SYRACUSE, N.Y. - The Penn State Express rolled over Syracuse, 55-13, yesterday in the Carrier Dome. Other than flattening a down-on-its luck team, there wasn't much new to learn about this locomotive.
After three wins over inferior competition - by a combined score of 166-37 - the Nittany Lions have faced little on-field adversity and aren't expected to when 1-2 Temple visits State College on Saturday. But, at the very least, No. 17 Penn State (3-0) has been businesslike in its approach and has carried itself the way all good teams do.
The question, though, is just how good?
"I think we're a pretty good football team," coach Joe Paterno said. "I just don't know how good and I won't know until we have some adversity."
As far as the players are concerned, they have faced enough off-field hardship to even out the relative ease they have encountered on the field.
"We've definitely had our share of things that we've had to work through," defensive end Aaron Maybin said. "And I think the team as a whole has done a great job working through everything and staying together."
Maybin was referring to a distraction-filled off-season that included suspensions and expulsions, and the early-season drama surrounding several players and a marijuana investigation.
But it's almost as if the team has used game day as a refuge. And the weak sisters on the schedule have paid the price. Syracuse (0-3) was this week's victim.
"Football is easy after what we went through off the field," defensive end Josh Gaines said.
By halftime, the Lions had 393 total yards to the Orange's 42. They had 19 first downs to Syracuse's three. And they led, 38-6, joining the heralded 1994 team as the only Penn State teams to score more than 35 points in the first half of three consecutive games.
Wide receivers Deon Butler and Jordan Norwood continue their climb up the program's records list. The seniors became the first Penn State twosome to go over 100 yards receiving in a game since 2003, reaching the century mark before the half.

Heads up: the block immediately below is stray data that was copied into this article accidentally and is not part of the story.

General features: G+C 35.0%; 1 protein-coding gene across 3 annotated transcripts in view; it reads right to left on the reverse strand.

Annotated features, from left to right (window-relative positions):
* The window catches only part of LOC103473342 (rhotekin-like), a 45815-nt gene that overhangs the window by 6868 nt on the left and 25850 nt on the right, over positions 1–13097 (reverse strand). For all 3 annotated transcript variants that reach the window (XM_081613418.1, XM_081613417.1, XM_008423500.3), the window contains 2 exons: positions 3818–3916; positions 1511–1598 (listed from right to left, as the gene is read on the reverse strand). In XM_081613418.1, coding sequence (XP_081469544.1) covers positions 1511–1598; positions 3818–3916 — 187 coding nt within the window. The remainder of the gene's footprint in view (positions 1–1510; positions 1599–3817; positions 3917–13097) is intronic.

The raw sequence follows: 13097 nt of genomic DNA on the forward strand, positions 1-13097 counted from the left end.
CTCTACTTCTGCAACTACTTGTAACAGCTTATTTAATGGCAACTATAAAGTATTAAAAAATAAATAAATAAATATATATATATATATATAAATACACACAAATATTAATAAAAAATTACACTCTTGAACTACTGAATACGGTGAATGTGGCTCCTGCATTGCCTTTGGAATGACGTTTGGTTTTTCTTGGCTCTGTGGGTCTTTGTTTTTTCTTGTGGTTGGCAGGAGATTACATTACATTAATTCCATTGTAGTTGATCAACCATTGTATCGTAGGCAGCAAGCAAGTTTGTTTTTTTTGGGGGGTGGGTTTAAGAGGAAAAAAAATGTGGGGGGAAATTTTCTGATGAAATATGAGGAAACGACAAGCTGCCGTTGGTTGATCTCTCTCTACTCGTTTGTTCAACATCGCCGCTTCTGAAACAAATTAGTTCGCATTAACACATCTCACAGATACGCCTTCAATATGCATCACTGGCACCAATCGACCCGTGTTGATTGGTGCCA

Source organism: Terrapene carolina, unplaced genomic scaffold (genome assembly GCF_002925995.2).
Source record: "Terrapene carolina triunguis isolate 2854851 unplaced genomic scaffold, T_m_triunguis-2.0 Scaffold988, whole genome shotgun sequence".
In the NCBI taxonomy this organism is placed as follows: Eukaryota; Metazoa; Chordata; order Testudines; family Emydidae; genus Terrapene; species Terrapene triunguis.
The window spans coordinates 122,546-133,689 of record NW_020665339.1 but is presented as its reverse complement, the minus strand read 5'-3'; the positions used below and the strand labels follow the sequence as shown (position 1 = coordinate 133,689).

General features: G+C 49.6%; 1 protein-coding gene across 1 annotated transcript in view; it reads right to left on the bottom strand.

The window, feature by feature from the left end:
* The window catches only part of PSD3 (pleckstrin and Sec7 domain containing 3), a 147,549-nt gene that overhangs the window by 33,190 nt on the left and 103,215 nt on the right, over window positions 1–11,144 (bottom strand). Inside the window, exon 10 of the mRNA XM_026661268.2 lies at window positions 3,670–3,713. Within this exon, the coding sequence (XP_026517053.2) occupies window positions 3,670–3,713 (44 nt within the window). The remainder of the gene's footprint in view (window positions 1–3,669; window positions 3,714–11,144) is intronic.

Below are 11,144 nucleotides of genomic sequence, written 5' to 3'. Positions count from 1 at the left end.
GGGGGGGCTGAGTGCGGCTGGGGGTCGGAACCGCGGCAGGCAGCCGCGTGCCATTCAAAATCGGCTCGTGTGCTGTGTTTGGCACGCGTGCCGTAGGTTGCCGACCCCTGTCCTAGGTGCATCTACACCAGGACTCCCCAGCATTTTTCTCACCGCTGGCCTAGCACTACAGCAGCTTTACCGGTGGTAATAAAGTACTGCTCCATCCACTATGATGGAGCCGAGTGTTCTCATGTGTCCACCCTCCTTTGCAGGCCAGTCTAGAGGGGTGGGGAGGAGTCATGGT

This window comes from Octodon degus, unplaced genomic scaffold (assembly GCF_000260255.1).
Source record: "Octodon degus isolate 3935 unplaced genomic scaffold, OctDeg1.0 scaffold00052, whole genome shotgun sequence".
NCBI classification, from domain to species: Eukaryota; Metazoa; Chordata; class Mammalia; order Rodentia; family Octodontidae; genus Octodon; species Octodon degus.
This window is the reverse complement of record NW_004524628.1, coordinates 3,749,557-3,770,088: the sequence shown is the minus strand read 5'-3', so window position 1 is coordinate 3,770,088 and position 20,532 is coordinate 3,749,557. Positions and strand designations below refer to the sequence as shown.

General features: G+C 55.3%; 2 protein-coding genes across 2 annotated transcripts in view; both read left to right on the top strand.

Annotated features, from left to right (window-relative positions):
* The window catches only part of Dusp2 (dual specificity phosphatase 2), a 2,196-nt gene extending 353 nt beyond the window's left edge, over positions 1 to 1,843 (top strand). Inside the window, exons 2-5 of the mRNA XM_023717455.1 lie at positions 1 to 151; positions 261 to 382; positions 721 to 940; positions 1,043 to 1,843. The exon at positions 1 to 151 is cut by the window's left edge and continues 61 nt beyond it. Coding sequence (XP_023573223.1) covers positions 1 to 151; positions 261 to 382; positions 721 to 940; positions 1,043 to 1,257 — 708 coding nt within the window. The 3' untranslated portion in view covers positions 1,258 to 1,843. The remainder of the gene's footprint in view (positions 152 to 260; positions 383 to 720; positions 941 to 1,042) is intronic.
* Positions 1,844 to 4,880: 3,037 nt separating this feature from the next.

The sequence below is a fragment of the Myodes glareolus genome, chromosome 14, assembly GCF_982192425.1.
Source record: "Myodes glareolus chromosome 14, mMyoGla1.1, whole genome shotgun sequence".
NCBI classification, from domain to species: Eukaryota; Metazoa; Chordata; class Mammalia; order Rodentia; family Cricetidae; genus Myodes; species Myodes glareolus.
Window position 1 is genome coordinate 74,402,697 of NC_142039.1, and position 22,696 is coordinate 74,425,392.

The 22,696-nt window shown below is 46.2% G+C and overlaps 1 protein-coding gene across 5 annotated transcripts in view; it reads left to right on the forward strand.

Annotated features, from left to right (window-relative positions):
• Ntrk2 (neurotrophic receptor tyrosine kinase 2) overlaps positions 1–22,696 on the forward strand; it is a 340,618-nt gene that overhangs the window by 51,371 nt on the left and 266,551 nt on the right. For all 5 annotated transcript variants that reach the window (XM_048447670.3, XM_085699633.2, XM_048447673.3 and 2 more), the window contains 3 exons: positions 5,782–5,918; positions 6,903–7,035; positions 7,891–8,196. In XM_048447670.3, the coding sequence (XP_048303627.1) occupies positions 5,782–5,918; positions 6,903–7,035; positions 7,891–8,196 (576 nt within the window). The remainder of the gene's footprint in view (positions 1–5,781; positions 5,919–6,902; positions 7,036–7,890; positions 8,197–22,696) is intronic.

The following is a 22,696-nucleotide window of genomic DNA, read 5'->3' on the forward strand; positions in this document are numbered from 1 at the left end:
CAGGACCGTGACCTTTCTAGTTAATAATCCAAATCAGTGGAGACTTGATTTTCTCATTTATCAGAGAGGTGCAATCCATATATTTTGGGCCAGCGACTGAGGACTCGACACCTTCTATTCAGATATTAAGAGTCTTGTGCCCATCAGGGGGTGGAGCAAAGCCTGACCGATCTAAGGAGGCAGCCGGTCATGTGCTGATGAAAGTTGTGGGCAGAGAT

Butler had seven catches for 110 yards and two touchdowns. Norwood finished with five grabs for 113 yards and two TDs - his second consecutive game above 100.
Quarterback Daryll Clark was 10 for 21 for 163 yards and two TDs.
Yesterday, Penn State added a wrinkle and inserted backup Pat Devlin early in second quarter. The sophomore from Downingtown East High connected on his first six attempts, finished 8 of 13 for 130 yards and two TDs, and resurrected the notion that the quarterback spot remains unsettled.
"Yeah, absolutely," Devlin said. "I'm always going to go out there and try as hard as I can to win the job."
Devlin said he was told yesterday morning to be ready. Clark, who was solid if not as spectacular as last week, said he knew of the decision mid-week. He said the reduced role was "not a problem."
Running back Evan Royster (13 carries for 104 yards) topped 100 yards for the second straight week. And the defense continued to impress despite mass losses, especially along the front.
Tackles Jared Odrick and Ollie Ogbu paced the Lions' rush defense, holding the Orange to just 49 yards on 25 tries. Syracuse running back Curtis Brinkley, a West Catholic High product, managed just 21 yards on 14 totes.
Still, it's hard to be overly enthusiastic. Syracuse bears little resemblance to the Orange teams that battled Penn State through a nearly seven-decade rivalry. It had been 18 years since the old East Coast foes had played, and that storied past was honored with the Friday premiere of
The film chronicles the life of Syracuse running back Ernie Davis. A number of the program's greats were on hand along with actors Rob Brown and Dennis Quaid. The game and this Syracuse team were hardly Hollywood-worthy.
"Obviously, it would feel better playing a team that's not struggling as much, just from the standpoint that you get a feel for how good you are yourself," Butler said.
The Owls are next. Big Ten Conference play begins the following week against No. 24 Illinois.
"We'll find out in the next couple of weeks," Paterno said.